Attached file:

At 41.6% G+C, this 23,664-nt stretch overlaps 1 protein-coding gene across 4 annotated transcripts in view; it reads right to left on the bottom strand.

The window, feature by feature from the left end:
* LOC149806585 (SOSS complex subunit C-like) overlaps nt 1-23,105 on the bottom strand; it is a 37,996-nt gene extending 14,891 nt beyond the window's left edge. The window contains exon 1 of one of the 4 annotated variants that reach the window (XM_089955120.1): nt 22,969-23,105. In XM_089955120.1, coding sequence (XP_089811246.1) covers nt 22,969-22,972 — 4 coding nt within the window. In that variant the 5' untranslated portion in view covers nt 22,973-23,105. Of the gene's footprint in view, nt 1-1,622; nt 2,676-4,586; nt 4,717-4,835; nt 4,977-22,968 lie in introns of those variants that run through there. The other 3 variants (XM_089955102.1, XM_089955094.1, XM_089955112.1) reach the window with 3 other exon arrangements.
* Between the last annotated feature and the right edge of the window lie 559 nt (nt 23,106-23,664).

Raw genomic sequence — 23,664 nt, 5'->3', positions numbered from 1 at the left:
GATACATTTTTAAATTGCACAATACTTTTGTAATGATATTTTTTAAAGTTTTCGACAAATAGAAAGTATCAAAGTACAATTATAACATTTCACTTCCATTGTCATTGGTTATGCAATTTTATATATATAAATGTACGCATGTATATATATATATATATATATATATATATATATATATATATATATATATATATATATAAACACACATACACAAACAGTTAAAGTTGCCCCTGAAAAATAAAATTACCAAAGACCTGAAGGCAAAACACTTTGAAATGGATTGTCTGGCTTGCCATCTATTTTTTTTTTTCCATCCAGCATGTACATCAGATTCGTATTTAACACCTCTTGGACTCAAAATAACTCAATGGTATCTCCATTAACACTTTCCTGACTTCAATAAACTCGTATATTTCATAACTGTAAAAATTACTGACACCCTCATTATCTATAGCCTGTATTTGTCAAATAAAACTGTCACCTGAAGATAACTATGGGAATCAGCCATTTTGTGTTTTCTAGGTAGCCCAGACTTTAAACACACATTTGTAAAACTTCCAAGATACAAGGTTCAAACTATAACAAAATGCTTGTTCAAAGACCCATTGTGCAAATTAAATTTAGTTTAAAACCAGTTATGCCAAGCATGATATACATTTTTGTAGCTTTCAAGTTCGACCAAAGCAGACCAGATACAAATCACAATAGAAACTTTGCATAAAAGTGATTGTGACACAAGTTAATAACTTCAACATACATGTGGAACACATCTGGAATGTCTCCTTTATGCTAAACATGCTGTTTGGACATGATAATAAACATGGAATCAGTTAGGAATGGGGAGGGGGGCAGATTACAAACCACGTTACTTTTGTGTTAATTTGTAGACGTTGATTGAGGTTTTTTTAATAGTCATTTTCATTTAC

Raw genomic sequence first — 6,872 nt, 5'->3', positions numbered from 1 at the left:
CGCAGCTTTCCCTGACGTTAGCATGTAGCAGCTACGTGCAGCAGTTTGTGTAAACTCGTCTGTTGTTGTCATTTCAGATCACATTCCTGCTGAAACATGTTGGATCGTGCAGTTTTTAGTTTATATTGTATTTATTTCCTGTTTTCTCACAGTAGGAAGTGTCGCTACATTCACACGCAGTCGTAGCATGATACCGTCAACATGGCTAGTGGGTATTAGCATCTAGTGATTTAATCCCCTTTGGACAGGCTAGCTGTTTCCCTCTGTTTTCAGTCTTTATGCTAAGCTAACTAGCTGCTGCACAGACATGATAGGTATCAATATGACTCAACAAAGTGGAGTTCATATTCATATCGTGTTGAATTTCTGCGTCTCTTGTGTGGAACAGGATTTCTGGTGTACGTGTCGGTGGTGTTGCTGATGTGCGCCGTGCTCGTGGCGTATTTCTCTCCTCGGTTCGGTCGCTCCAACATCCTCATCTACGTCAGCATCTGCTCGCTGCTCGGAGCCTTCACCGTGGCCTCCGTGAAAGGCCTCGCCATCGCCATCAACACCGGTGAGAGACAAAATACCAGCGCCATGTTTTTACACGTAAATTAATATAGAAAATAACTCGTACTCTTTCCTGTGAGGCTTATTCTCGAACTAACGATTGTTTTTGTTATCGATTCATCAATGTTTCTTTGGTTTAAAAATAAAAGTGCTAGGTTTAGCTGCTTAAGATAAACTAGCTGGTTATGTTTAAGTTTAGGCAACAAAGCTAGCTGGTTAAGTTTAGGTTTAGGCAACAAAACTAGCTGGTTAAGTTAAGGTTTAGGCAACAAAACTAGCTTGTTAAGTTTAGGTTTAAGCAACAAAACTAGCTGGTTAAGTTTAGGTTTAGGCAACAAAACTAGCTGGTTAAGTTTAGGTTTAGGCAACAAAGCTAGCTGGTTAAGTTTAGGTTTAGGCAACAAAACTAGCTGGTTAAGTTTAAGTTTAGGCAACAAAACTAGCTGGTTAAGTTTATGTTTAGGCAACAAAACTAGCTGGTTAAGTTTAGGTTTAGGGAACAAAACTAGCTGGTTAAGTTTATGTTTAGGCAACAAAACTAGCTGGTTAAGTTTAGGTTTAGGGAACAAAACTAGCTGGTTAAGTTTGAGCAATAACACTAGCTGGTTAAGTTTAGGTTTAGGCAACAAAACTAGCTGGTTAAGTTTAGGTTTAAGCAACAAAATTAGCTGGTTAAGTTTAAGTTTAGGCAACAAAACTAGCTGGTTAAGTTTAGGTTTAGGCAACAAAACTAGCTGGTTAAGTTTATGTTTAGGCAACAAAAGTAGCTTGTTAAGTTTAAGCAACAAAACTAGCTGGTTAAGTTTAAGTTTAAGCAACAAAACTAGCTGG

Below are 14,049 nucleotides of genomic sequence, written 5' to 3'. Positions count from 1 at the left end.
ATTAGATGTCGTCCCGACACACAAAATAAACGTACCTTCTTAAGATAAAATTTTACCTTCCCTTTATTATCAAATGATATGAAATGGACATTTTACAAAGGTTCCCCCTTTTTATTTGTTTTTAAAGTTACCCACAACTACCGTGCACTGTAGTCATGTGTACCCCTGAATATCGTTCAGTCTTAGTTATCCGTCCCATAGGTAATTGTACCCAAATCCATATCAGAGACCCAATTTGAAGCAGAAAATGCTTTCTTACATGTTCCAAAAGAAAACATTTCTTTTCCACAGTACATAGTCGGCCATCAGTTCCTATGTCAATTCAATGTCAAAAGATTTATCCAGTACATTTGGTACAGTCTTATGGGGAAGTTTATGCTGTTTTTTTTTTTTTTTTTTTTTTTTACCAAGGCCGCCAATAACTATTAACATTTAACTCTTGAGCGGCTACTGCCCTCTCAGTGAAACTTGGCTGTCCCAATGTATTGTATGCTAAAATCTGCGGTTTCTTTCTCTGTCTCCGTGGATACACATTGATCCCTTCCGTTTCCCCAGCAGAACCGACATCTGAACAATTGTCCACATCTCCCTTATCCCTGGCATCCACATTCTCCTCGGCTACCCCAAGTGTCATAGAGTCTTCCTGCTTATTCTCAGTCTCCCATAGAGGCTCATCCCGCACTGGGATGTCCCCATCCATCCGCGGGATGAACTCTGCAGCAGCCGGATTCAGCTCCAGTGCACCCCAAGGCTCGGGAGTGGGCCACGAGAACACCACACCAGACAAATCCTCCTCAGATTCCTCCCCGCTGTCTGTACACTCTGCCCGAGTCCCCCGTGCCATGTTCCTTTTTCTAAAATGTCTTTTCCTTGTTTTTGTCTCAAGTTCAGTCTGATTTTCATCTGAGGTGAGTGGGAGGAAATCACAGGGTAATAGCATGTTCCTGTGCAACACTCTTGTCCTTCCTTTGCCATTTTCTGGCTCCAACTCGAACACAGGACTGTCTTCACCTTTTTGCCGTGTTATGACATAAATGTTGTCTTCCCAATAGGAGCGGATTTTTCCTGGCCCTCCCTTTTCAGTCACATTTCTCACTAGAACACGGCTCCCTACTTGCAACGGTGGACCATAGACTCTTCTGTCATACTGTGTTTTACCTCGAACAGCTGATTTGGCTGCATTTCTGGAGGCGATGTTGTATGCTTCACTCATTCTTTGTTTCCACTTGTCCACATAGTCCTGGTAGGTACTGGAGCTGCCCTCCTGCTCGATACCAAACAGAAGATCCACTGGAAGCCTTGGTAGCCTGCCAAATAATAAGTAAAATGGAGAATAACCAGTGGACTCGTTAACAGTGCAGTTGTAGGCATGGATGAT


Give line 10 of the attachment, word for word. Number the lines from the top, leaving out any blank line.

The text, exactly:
ATTAGATGTCGTCCCGACACACAAAATAAACGTACCTTCTTAAGATAAAATTTTACCTTCCCTTTATTATCAAATGATATGAAATGGACATTTTACAAAGGTTCCCCCTTTTTATTTGTTTTTAAAGTTACCCACAACTACCGTGCACTGTAGTCATGTGTACCCCTGAATATCGTTCAGTCTTAGTTATCCGTCCCATAGGTAATTGTACCCAAATCCATATCAGAGACCCAATTTGAAGCAGAAAATGCTTTCTTACATGTTCCAAAAGAAAACATTTCTTTTCCACAGTACATAGTCGGCCATCAGTTCCTATGTCAATTCAATGTCAAAAGATTTATCCAGTACATTTGGTACAGTCTTATGGGGAAGTTTATGCTGTTTTTTTTTTTTTTTTTTTTTTTTACCAAGGCCGCCAATAACTATTAACATTTAACTCTTGAGCGGCTACTGCCCTCTCAGTGAAACTTGGCTGTCCCAATGTATTGTATGCTAAAATCTGCGGTTTCTTTCTCTGTCTCCGTGGATACACATTGATCCCTTCCGTTTCCCCAGCAGAACCGACATCTGAACAATTGTCCACATCTCCCTTATCCCTGGCATCCACATTCTCCTCGGCTACCCCAAGTGTCATAGAGTCTTCCTGCTTATTCTCAGTCTCCCATAGAGGCTCATCCCGCACTGGGATGTCCCCATCCATCCGCGGGATGAACTCTGCAGCAGCCGGATTCAGCTCCAGTGCACCCCAAGGCTCGGGAGTGGGCCACGAGAACACCACACCAGACAAATCCTCCTCAGATTCCTCCCCGCTGTCTGTACACTCTGCCCGAGTCCCCCGTGCCATGTTCCTTTTTCTAAAATGTCTTTTCCTTGTTTTTGTCTCAAGTTCAGTCTGATTTTCATCTGAGGTGAGTGGGAGGAAATCACAGGGTAATAGCATGTTCCTGTGCAACACTCTTGTCCTTCCTTTGCCATTTTCTGGCTCCAACTCGAACACAGGACTGTCTTCACCTTTTTGCCGTGTTATGACATAAATGTTGTCTTCCCAATAGGAGCGGATTTTTCCTGGCCCTCCCTTTTCAGTCACATTTCTCACTAGAACACGGCTCCCTACTTGCAACGGTGGACCATAGACTCTTCTGTCATACTGTGTTTTACCTCGAACAGCTGATTTGGCTGCATTTCTGGAGGCGATGTTGTATGCTTCACTCATTCTTTGTTTCCACTTGTCCACATAGTCCTGGTAGGTACTGGAGCTGCCCTCCTGCTCGATACCAAACAGAAGATCCACTGGAAGCCTTGGTAGCCTGCCAAATAATAAGTAAAATGGAGAATAACCAGTGGACTCGTTAACAGTGCAGTTGTAGGCATGGATGAT